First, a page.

Featured Review: Endovascular thrombectomy for acute ischaemic stroke

In this recently published Cochrane review, authors explored the effects of treating acute ischaemic stroke with endovascular thrombectomy. 

First author Melinda Roaldsen said: "This review of endovascular thrombectomy for acute ischaemic stroke strongly reinforces the efficacy and safety of endovascular interventions. Endovascular thrombectomy is a treatment modality in rapid development and continues to gain significance in acute stroke care. This review finds high evidence that endovascular thrombectomy improves functional and neurological outcomes without increasing intracerebral haemorrhage or death. The benefit was seen with and without intravenous thrombolysis and was unrelated to age, sex, and time to treatment (though most trials are within 6 hours). Benefits were greater with more severe stroke. It is important to continue working towards making endovascular thrombectomy readily available for larger parts of the population."


This review addressed whether endovascular thrombectomy (removal of a blood clot in a blood vessel using a mechanical device) or intra-arterial thrombolysis (injecting clot-dissolving drugs directly into the clot), or both, provide better outcomes than standard treatment alone in stroke caused by a blocked blood vessel.

Background

The majority of disabling strokes are due to a blockage of a large blood vessel by a blood clot in the brain. Such strokes lead to brain tissue damage because of oxygen deprivation. An ischaemic stroke is a stroke where the restriction of blood flow causes damage and death to the surrounding tissue due to oxygen shortage. For these patients, the most intuitive means of treatment is removal of the blockage by either injecting clot-dissolving drugs directly into the clot or removal of the blood clot using a mechanical device, or both. Prompt treatment can restore blood flow before major brain damage has occurred, leading to a good recovery. However, these treatments can also cause bleeding in the brain, which can result in poorer outcomes. The authors searched for randomised controlled trials (studies in which participants are assigned to one of two or more treatment groups using a random method) of both endovascular mechanical thrombectomy and intra-arterial thrombolysis to establish whether they are safe and effective treatments for stroke caused by a blocked blood vessel.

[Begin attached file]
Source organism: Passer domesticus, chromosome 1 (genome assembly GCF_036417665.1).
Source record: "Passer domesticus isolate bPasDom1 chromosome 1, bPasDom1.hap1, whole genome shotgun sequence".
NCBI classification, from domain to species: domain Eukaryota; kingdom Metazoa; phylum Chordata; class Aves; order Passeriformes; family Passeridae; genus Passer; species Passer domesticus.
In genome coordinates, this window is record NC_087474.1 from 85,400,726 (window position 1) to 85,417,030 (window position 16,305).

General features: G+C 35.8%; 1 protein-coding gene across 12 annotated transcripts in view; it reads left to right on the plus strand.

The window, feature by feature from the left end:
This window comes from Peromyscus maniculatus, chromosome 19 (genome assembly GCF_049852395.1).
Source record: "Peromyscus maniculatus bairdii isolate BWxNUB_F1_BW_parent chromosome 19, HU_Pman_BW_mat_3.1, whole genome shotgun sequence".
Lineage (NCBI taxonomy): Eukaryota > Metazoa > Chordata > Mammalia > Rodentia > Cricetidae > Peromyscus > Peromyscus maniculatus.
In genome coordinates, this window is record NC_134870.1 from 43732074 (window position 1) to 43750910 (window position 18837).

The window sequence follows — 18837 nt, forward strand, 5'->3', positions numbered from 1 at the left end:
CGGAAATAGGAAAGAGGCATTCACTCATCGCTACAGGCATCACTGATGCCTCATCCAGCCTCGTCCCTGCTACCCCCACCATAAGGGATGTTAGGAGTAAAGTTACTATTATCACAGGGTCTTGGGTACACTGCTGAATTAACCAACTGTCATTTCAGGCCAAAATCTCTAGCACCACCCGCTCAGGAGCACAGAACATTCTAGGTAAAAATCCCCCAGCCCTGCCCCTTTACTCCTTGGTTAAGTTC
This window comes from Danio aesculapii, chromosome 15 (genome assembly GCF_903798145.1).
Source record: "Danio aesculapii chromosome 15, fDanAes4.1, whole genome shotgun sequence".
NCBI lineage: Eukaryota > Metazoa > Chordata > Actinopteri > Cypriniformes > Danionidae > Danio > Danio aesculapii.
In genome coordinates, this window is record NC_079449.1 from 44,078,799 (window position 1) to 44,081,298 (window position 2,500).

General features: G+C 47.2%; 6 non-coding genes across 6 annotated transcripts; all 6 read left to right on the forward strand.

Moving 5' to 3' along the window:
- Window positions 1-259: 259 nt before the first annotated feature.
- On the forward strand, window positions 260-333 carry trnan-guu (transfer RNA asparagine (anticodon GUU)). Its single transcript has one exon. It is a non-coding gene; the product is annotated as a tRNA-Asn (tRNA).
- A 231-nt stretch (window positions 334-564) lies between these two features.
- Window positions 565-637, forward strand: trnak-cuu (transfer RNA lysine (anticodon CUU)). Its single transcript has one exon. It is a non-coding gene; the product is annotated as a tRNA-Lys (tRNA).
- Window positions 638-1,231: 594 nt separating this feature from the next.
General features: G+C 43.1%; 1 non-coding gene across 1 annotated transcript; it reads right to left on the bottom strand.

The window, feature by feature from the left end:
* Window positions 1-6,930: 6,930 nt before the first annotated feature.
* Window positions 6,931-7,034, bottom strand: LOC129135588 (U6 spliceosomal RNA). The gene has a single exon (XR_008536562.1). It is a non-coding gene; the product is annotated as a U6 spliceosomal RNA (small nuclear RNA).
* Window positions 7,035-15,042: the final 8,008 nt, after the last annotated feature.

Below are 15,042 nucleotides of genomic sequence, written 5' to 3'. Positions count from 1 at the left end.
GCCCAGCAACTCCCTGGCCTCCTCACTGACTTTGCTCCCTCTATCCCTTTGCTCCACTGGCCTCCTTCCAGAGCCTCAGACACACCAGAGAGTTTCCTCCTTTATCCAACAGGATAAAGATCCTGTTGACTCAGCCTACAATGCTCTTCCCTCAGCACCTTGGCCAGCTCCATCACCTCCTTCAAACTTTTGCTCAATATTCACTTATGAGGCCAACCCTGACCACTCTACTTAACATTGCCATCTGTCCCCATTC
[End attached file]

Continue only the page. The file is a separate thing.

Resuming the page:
Search date: 1 September 2020

Study characteristics

Randomised controlled trials of endovascular thrombectomy or intra-arterial thrombolysis, or both, plus routine medical treatment compared with routine medical treatment alone in people with a definite acute ischaemic stroke.

Study funding sources

No funding sources

Key results

Review authors found 19 trials involving a total of 3793 participants. Treatment with endovascular thrombectomy can improve patients’ chance of survival with the ability to function well without increasing the risk of bleeding in the brain or death. It is still unclear what the optimal time window is within which treatment is beneficial and whether treatment is effective in the posterior (supplying the rear part of the brain) circulation. There is also a need to study whether a strategy of primary endovascular thrombectomy or intra-arterial thrombolysis, or both, is superior to a strategy where intravenous (injected into the vein) clot-dissolving treatment is provided first in a local centre followed by transfer of selected patients to hospitals able to perform mechanical thrombectomy or intra-arterial thrombolysis, or both.

Certainty of the evidence

The authors judged the available trials to be at low or unclear risk of bias, and so overall the evidence is reported to be of high certainty.